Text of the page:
Creative Living

There’s the matter of joy that arises from creating something each day. At least this is something my friends group and I have noticed and encouraged over the past several years. Jonathan enjoys tweaking retail displays at his job. Andrew dips into his acrylic paints to interpret landscapes onto canvas. Parker likes to experiment with ethnic foods in his kitchen. I like to attempt writing something every day. It’s almost as if creativity is an addictive drug.

I’m guessing that everyone has the creativity itch to some degree. We like giving things a try and being surprised at what we’re capable of doing. It’s as if we’re trying to break the mold of conformity and peek our vision towards the extraordinary.

Most working people work in companies that are heirarchical in nature–legal pyramid schemes of a sort. Despite “mission statement” claims to the contrary, business structures designate the lion’s share of creativity to certain departments. All of a company’s wisdom, foresight, and inventiveness are designed to flow down from the top echilon executives–trickle down creativity. In most cases, exceptional persistence and aggressiveness are required to climb the levels of the pyramid to make a meaningful corporate difference. One reason why so many people go it alone and become solo entrepreneurs, is to get out of the egotism race so they can develop their own creative ideas.

As I reflect back on my former work in media, it seemed as if it was the easiest job in the world. Every radio station I worked for encouraged the art of ad libbing. Serendipity was a resource we dipped into whenever possible. Whether behind the mic or composing advertising copy, the words seemed to flow from out of nowhere. In the case of newsroom work, although the writing was a job, we had to write something whether or not we felt inspired to do so. The only way to complete a story ahead of the hourly deadline was to go ahead and write it up then submit it to the news director on time. Anyone who was unwilling to write was soon out of work. My habit to write every day continued after my retirement. I don’t feel right if I don’t write.

I’m careful not to get enmeshed within a particular niche. Being trapped in any particular “genre” makes me feel suffocated and stifles the creative spark. Although many of my “experiments” are unloved by others, I continue to do them because they are screaming for expression. If I get caught in situations that require “coloring in between the lines”, I have difficulty being creative. At the risk of being accused of being a dilettante, I give my curiosity permission to forge ahead anyway. I’d rather be a dilettante than an incurious pawn or place keeper.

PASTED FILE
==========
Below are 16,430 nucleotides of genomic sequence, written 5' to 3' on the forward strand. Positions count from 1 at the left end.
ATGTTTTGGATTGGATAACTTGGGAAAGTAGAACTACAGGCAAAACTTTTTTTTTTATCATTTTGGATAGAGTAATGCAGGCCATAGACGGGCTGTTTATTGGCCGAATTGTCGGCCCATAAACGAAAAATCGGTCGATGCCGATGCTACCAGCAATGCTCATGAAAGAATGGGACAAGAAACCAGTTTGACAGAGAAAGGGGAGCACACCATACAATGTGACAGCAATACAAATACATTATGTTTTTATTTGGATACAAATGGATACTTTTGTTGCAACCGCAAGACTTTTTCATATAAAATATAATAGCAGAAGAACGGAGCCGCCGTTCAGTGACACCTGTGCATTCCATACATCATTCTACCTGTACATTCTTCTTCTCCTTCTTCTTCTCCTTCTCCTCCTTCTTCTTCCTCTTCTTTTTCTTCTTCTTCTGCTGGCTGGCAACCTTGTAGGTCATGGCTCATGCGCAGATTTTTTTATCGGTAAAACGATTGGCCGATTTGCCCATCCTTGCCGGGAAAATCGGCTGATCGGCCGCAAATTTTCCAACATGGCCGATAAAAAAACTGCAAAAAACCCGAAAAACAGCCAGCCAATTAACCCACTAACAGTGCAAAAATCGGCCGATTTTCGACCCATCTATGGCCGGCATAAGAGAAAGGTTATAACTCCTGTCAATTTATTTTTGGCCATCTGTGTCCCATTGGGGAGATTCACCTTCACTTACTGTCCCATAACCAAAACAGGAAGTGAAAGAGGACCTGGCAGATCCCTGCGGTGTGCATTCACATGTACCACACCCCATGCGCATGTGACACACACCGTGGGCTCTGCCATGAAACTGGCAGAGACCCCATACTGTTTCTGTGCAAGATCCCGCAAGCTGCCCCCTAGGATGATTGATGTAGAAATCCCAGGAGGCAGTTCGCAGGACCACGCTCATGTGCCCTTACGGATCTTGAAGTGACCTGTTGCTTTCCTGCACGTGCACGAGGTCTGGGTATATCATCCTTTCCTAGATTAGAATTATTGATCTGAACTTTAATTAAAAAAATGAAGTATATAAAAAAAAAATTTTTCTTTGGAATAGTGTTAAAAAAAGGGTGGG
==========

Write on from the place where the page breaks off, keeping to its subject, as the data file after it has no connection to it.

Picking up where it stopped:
We all have ideas floating around inside of our minds. Our creativity is incubated before it is crafted into a painting, a photograph, a song, something to read, something to eat, or whatever else. The process of creating allows the idea to hatch into reality and actual substance. There is a satisfying beauty in doing this.

I’ve long believed that we are happiest when we’re being productive. We especially enjoy creative tasks that are in the “involvement zone”. The mental space when the work is not too difficult and not too easy–the middle place where we have “Zen moments”. It seems most true when the work requires a fair amount of both brainy thought and soulful creativity. A reasonable amount of freedom and wiggle room are important catalysts in creative efforts.

As is the case with meditation, there is no hard set of rules to follow regarding creativity. Whether one engages in contemplative meditation or in creative activity, the common factors are freedom of thought and observation. At least this is what I’ve discovered. Meditation and creativity both make me feel more mellow and make it easier to maintain a satisfying flow in harmony with life. There is just enough challenge to spark the imagination so as to enable enjoyable, creative living.


The Blue Jay of Happiness quotes NASA astronaut, engineer, and physician, Mae Jemison. “The difference between science and the arts is not that they are different sides of the same coin even, or even different parts of the same continuum, but rather, they are manifestations of the same thing. The arts and sciences are avatars of human creativity.”

About swabby429

An eclectic guy who likes to observe the world around him and comment about those observations.
This entry was posted in cultural highlights, Meanderings, philosophy and tagged , , , . Bookmark the permalink.

9 Responses to Creative Living

  1. When you watch small children play, you can’t help but be amazed at how creative they are – and how much imagination they have. We often forget this when we go to school. In addition, our abundance slows down our creativity. Repairs are done by a specialist, for example, and leisure activities are all too often dominated by the media. I think discovering your own creativity has a lot to do with introspection.

  2. Writing isn’t easy for me, but I appreciate the chance to attempt to be creative.

  3. rkrontheroad says:

    The need to do something creative has always been a part of my life, although the art form/writing/music has changed and varies, so I really related to this essay. I have used the term dilettante to describe myself, but a friend said she preferred to consider herself a Renaissance woman. I liked that! Keep writing.

  4. bloom|time says:

    This was a timely reminder to be very grateful for my current work as a creative in a small nonprofit. The freedom (and indeed requirement) to tell the stories of the community through all kinds of mediums, working with layers of all kinds of people, is a gift.

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